(WTNH) -- Bringing some life into your home may seem like a difficult task, but it doesn't have to be. An indoor terrariums can add natural beauty to your indoor space.
Style Expert Mar Jennings says it's easy and you will love the creativity of the process. It only takes about 30 minutes.
Here is what you will need:
- A container. While you can find containers which are sold specifically for terrariums, any glass vessel that has walls will do. Anything from a large fish bowl to a small vase, as long as it is open, you are good to go.
- Horticultural Charcoal. Terrariums are damp environments with no drainage holes, and the charcoal will keep the soil from developing a sour odor. This can be easily found at nurseries or at pet stores in the aquarium department.
- Stones or pebbles. These will not be very visible, so any kind will do. You will need a couple of handfuls, enough to create a shallow layer.
- Decorative rocks or moss. These will be visible, to layer on the surface. A sheet of moss or a few handfuls of rocks are enough. Sheet moss is available at garden centers and small rocks can be scavenged from nature or you can use aquarium rocks.
- Potting Soil. The best soil for terrariums is a high quality, sterile potting soil because it has a high amount of organic matter.
- Plants. Before you purchase plants, first determine where you would like to place the terrarium because light conditions and temperature will affect your choice of plants. All should have similar requirements. Low-growing, dense plants are best. If you are not sure, simply ask at your garden center. A benefit to topless terrariums is that you can also use succulents, which do not do well in closed terrariums because of the humidity. Make your selection is based on size, color and texture.
- Decorative Items. You can really be creative and allows you to personalize it even more. You will use these to create dimension and structure to your top level, in amongst the plants.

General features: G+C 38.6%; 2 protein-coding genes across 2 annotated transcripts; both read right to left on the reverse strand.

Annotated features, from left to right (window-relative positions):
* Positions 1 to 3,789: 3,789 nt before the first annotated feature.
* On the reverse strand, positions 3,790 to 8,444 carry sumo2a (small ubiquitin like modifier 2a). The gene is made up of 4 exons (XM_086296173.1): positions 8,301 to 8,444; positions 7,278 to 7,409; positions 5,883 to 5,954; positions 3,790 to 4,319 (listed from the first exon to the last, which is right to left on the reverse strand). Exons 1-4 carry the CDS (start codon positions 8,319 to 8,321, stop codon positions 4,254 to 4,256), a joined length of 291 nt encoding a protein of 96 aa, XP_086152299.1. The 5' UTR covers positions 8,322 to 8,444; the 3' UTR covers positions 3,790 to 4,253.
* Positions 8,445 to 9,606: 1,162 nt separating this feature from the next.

- Drainage layers - Because terrariums do not have drainage holes in the bottom you need to create somewhere for the excess water to go, away from the plants' roots. First add about an inch or so of charcoal, then your two handfuls of stones or pebbles.
- Potting soil - Spoon in about three-four inches of potting soil (depending upon the vessel; you don't want to go all the way to the rim!)
- Design - Before you place your plants, finalize the design of your terrarium. Will it have a back and front? If so, them place the taller plants in the back. If not, place them in the middle. I love to contour the soil so it creates more of a landscape. Contouring plus the small-sized plants combine to create the effect of a miniature world.
- Plants - Use your fingers or a spoon to create an opening in the soil for each plant. Tip: Before placing each plant in the soil I prefer to quickly soak the roots in a cup of water-this helps give them a jump start of moisture. Place each plant into the soil and gently pat them in. Do not overcrowd them.
- Coat the top layer with decorative rocks or moss strips for that natural organic look. Place any decorative item(s).
- First watering - Add about 1/4 cup of water per plant and try to distribute the water evenly.
Simply water weekly, possibly less often if the top layer of soil feels moist to the touch.
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